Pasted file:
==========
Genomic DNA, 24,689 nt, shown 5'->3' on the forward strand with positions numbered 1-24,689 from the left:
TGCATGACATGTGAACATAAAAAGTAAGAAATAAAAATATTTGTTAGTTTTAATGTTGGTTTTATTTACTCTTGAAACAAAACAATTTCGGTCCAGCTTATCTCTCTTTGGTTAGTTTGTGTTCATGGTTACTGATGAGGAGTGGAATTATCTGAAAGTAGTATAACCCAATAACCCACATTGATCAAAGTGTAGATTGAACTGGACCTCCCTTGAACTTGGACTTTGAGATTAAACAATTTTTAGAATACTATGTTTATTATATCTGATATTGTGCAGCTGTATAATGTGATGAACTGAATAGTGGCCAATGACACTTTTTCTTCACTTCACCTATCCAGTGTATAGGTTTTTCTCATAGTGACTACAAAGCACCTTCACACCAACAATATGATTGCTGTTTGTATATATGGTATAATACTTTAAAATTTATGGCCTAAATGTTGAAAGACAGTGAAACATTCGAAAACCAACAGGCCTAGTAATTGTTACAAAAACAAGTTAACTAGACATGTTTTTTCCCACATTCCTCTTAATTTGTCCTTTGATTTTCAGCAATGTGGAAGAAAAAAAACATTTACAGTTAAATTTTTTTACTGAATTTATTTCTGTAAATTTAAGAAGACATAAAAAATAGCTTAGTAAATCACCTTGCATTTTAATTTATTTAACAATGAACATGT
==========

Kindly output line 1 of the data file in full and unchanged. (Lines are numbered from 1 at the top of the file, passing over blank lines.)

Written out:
Genomic DNA, 24,689 nt, shown 5'->3' on the forward strand with positions numbered 1-24,689 from the left: